The wider context of this, which I still don't think is being given enough attention, is the rapidly closing window for Financial Services firms to decide their Brexit strategy.
The window is closing because of the time - 12 months - that regulators will need to process applications for any change of status (e.g. from branch to subsidiary). This is clear but implicit in the PRA CEO's recent letter to firms, requiring them to set out their strategies by July.
Working back from March 2019 - in the current absence of any agreed transition period, mutual recognition of standards etc. - this doesn't give the politicians much negotiating time!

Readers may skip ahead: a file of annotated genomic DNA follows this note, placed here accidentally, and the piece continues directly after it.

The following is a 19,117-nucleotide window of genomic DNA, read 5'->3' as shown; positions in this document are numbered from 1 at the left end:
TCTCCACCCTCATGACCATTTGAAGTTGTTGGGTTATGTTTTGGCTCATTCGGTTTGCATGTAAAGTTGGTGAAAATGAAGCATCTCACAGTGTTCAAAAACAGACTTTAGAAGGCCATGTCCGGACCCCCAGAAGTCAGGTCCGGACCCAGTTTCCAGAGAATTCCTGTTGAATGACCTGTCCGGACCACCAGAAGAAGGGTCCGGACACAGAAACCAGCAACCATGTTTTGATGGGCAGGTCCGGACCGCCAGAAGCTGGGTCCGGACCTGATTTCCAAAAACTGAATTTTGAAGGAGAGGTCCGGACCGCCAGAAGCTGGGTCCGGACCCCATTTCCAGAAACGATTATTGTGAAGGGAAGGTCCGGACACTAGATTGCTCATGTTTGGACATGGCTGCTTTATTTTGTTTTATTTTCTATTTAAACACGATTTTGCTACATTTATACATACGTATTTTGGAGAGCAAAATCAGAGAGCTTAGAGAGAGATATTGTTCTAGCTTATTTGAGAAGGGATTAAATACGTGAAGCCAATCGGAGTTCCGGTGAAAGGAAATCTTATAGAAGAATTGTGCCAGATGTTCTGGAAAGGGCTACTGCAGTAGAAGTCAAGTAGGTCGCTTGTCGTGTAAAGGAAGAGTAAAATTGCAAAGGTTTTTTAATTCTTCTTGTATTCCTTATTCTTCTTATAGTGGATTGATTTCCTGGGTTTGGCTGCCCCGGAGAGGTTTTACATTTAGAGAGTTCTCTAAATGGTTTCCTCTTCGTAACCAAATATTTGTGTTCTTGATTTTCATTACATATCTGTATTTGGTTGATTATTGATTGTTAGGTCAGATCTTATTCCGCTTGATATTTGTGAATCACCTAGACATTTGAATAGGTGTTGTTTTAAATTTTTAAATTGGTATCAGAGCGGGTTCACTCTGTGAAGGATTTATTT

Ideally, firms may want to see how these negotiations pan out but the regulators, given their remits, can't afford to wait.
As a result, firms who haven't already decided will need to settle quickly and clinically on their best option, given the uncertainty, and then manage the execution risk through what could well be a difficult period.
Mr Blankfein said both sides in the Brexit negotiations were playing for very high economic stakes and that there would need to be an implementation period of at least "a couple of years" once the exit deal had been agreed by the spring of 2019.If there was not, banks like Goldman would have to act "prematurely" and possibly move jobs and activities.